Press review: why is Barack Obama so popular in Europe?
Are we overly optimistic that the democratic candidate would improve the trans-Atlantic relationship, should he become US president in elections on 4 November?
‘Elegant, politically agile and physically sleek’ - Financial Times Deutschland, Germany
Europe's attitude is governed mainly by emotions, not political issues, the daily believes. ‘Life will certainly be uncomfortable with the democrats, the experts and analysts warn; the saviour will demand that the Europeans send more soldiers to Afghanistan; on trade policy he will yield to the pressure of the protectionists in his party. These advocates of cool objectivity are right on every score, and yet they are mistaken all the same. No other relationship with a foreign country arouses such strong emotions in the European population as that with the USA. After eight years of the culturally alien, politically incompetent, high-handed George W. Bush the trans-Atlantic relationship needs a positive figure to identify with more urgently than at almost any time in its history. The elegant, politically agile and physically sleek Barack Obama is certainly far more capable of offering the Europeans a plane for their positive projections than the odd-ball John McCain’ (Thomas Klau)
‘High expectations’ - Les Echos, France
The business newspaper reflects on the phenomenon of ‘Obamania’ in Europe and says that the Europeans should not have overly high expectations of the next US president: ‘If the Europeans were able to elect the next president of the United States on 4 November the result would no doubt be a very broad majority for Barack Obama. But whoever becomes president, whether a republican or a democrat enters the White House on 20 January 2009 - the Europeans are expecting too much of him. They are expecting a radical change of course in US foreign policy. But the Europeans should not deceive themselves. Paradoxically, if they really want to obtain such a radical change in US policy, then it is the economic and trading power Europe that should change and become a real political entity in order to be a serious partner of the United States as well as China, Russia and the other newly industrialised powers’ (Jacques Hubert-Rodier)
'He will act no differently to Bush’ - Helsingin Sanomat, Finland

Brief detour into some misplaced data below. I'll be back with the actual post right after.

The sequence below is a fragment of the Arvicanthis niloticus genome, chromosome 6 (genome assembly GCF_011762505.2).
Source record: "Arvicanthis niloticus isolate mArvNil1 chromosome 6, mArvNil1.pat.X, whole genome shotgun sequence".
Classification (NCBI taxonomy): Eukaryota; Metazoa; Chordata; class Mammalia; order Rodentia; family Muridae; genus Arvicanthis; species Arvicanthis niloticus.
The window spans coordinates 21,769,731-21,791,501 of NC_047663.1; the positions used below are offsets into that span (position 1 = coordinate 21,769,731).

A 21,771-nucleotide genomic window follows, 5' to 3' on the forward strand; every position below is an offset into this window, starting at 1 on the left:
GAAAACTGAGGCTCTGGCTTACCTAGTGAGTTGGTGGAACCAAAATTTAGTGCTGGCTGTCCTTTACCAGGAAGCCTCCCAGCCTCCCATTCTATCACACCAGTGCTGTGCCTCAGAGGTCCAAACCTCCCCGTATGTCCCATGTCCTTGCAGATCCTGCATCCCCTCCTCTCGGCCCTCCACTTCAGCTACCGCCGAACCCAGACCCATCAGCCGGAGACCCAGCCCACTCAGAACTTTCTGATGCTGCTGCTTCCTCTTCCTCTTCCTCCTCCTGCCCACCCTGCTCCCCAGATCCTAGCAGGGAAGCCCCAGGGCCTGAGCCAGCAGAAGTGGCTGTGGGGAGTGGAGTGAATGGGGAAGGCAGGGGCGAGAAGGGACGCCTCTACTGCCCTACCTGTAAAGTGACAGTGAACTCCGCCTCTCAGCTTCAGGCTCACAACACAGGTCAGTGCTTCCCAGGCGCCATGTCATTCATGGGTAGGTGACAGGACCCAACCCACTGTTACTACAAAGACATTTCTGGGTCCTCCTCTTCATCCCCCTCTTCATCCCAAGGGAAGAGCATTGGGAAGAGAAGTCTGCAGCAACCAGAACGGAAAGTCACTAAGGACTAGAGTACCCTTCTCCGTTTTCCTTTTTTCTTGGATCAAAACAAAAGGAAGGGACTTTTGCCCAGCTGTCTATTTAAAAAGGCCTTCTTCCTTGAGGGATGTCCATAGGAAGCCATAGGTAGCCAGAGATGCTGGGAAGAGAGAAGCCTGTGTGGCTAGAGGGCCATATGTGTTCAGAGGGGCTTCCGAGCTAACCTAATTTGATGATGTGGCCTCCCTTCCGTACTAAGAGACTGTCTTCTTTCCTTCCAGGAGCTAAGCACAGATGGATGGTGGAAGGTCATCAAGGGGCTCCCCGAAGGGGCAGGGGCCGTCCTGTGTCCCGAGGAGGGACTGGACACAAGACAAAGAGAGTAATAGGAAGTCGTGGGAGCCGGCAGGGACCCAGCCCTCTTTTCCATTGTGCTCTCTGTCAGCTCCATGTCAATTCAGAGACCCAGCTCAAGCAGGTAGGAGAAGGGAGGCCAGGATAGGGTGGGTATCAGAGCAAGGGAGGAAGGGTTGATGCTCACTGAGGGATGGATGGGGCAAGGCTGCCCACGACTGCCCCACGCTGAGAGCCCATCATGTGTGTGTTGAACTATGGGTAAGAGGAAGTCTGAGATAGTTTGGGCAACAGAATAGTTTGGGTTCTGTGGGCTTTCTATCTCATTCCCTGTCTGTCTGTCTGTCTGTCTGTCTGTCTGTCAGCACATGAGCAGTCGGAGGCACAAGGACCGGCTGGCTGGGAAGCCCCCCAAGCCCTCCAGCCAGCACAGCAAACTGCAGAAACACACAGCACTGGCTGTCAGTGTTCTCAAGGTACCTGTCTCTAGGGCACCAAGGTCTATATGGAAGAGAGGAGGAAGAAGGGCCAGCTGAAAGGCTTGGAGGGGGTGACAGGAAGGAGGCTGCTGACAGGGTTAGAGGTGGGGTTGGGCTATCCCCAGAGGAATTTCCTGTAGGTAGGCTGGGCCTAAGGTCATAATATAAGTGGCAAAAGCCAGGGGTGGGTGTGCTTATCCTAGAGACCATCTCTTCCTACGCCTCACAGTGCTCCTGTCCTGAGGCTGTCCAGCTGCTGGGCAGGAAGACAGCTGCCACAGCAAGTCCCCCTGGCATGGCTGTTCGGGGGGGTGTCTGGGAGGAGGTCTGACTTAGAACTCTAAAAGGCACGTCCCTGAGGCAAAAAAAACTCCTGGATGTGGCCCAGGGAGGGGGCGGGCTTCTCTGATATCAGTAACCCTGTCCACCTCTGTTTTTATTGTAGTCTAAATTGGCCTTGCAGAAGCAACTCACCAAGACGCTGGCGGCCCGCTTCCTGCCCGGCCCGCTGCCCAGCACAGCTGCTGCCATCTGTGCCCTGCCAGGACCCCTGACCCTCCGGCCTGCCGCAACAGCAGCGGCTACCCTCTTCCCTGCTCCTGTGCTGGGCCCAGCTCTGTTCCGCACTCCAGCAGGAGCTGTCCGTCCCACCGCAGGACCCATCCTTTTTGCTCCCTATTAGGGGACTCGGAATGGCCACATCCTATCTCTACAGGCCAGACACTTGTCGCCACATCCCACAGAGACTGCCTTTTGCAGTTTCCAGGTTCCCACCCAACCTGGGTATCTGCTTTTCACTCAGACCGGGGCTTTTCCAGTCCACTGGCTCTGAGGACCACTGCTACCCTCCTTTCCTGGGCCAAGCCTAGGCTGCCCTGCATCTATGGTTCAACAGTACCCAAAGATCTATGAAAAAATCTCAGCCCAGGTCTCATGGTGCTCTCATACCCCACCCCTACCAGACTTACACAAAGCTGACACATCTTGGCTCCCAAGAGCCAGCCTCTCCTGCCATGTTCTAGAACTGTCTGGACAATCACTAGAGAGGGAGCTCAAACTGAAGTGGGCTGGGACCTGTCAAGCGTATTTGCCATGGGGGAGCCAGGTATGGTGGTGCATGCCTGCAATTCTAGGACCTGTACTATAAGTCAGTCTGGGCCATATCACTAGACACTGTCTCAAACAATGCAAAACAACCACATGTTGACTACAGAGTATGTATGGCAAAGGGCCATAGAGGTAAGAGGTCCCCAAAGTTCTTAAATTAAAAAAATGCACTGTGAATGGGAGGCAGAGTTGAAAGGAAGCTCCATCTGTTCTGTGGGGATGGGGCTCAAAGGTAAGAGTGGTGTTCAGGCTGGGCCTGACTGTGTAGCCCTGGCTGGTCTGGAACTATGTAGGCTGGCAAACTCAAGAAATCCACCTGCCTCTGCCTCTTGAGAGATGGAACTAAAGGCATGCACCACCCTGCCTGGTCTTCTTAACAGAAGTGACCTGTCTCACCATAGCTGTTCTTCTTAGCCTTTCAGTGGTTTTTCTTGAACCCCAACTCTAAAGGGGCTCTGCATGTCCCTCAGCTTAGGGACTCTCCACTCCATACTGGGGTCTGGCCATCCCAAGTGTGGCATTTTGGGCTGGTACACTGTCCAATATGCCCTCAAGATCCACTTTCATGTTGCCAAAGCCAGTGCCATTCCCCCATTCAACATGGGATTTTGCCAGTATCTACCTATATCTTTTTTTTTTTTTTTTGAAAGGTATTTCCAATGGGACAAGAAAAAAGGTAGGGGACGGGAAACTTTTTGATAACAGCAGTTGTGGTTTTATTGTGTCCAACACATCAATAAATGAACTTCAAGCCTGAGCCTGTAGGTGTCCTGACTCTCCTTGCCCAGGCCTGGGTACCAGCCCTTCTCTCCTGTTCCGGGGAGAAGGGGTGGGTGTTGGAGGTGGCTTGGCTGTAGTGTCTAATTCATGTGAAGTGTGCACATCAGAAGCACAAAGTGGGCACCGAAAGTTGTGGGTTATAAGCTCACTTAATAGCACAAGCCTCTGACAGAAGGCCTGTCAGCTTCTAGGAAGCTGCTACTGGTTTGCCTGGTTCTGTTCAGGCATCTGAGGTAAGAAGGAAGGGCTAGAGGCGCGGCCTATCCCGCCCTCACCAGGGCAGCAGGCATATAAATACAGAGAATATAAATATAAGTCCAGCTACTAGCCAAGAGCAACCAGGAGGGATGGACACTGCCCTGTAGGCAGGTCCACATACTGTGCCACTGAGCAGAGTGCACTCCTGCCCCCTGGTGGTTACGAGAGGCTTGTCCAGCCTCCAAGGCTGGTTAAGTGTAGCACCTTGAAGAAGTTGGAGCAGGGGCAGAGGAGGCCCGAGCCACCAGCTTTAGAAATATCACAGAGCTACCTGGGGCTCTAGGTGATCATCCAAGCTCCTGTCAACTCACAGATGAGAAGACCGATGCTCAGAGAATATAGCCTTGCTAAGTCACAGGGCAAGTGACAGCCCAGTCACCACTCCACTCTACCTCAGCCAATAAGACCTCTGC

Markku Ruotsila, a lecturer on American and British history, criticises in his guest commentary for the daily the Europeans' unrealistic expectations of Obama: ‘People say and believe that as soon as he takes office he will turn his back on George W. Bush's foreign and defence policy and set the United States on the path of multilateralism, co-operation with the United Nations and the peaceful resolution of international conflicts according to the west European model.
Obama will follow US tradition
This idea is absurd. Obama will act no differently to Bush on key foreign policy issues for the simple reason that there is cross-party consensus in this area in the US. Election campaign tactics may lead him to claim the contrary but the fact is that on the most important foreign policy issues Bush followed the US tradition. And Obama, too, will be no exception in this respect’ (Markku Ruotsila)
‘Naïve’ - Postimees, Estonia
According to the daily, Obama is so popular in Europe because he invites his partners to participate in dialogue. It is only with Russia that he comes up against limitations: ‘In contrast to his republican rival John McCain, Obama believes that one can overcome differences through negotiations. But as history has shown, this is not possible with Russia. In this respect his policy of reconciliation is naïve and even destructive from the point of view of Estonia. We should not believe that Obama understands our history and our concerns for he did not visit our country during his tour of Europe. McCain on the other hand counts the leaders of smaller nations like Georgia among his friends; and McCain supported the country when it was exposed to Russian aggression while Obama went on holiday to Hawaii with his family’ (Priit Pullerits)
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